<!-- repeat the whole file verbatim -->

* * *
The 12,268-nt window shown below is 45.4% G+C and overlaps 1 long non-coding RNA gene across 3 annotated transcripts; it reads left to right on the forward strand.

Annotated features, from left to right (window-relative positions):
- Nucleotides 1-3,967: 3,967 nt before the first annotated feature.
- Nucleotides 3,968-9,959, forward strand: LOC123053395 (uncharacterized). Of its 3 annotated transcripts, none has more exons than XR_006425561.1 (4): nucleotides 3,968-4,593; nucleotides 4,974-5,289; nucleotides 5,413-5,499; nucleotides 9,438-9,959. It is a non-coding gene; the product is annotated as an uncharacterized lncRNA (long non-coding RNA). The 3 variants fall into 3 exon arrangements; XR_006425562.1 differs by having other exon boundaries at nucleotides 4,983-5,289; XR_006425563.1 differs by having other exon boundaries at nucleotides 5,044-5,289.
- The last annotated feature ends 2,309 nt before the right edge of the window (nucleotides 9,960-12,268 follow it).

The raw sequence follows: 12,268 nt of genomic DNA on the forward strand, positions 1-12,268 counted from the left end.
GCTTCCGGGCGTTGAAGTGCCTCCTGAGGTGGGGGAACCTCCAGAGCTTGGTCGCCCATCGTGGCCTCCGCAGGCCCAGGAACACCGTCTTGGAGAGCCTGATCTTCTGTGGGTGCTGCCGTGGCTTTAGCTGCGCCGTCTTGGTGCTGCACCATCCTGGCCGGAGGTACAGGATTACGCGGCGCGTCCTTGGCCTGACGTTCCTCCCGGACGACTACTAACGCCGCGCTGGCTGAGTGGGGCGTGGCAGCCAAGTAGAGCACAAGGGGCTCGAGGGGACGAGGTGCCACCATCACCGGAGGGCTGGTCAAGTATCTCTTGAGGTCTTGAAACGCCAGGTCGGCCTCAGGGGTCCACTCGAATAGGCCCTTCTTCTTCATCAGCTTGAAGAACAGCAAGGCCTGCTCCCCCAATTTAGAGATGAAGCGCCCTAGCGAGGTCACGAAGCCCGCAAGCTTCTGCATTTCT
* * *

The 12,268-nt window shown below is 45.4% G+C and overlaps 1 long non-coding RNA gene across 3 annotated transcripts; it reads left to right on the forward strand.

Annotated features, from left to right (window-relative positions):
- Nucleotides 1-3,967: 3,967 nt before the first annotated feature.
- Nucleotides 3,968-9,959, forward strand: LOC123053395 (uncharacterized). Of its 3 annotated transcripts, none has more exons than XR_006425561.1 (4): nucleotides 3,968-4,593; nucleotides 4,974-5,289; nucleotides 5,413-5,499; nucleotides 9,438-9,959. It is a non-coding gene; the product is annotated as an uncharacterized lncRNA (long non-coding RNA). The 3 variants fall into 3 exon arrangements; XR_006425562.1 differs by having other exon boundaries at nucleotides 4,983-5,289; XR_006425563.1 differs by having other exon boundaries at nucleotides 5,044-5,289.
- The last annotated feature ends 2,309 nt before the right edge of the window (nucleotides 9,960-12,268 follow it).

The raw sequence follows: 12,268 nt of genomic DNA on the forward strand, positions 1-12,268 counted from the left end.
GCTTCCGGGCGTTGAAGTGCCTCCTGAGGTGGGGGAACCTCCAGAGCTTGGTCGCCCATCGTGGCCTCCGCAGGCCCAGGAACACCGTCTTGGAGAGCCTGATCTTCTGTGGGTGCTGCCGTGGCTTTAGCTGCGCCGTCTTGGTGCTGCACCATCCTGGCCGGAGGTACAGGATTACGCGGCGCGTCCTTGGCCTGACGTTCCTCCCGGACGACTACTAACGCCGCGCTGGCTGAGTGGGGCGTGGCAGCCAAGTAGAGCACAAGGGGCTCGAGGGGACGAGGTGCCACCATCACCGGAGGGCTGGTCAAGTATCTCTTGAGGTCTTGAAACGCCAGGTCGGCCTCAGGGGTCCACTCGAATAGGCCCTTCTTCTTCATCAGCTTGAAGAACAGCAAGGCCTGCTCCCCCAATTTAGAGATGAAGCGCCCTAGCGAGGTCACGAAGCCCGCAAGCTTCTGCATTTCT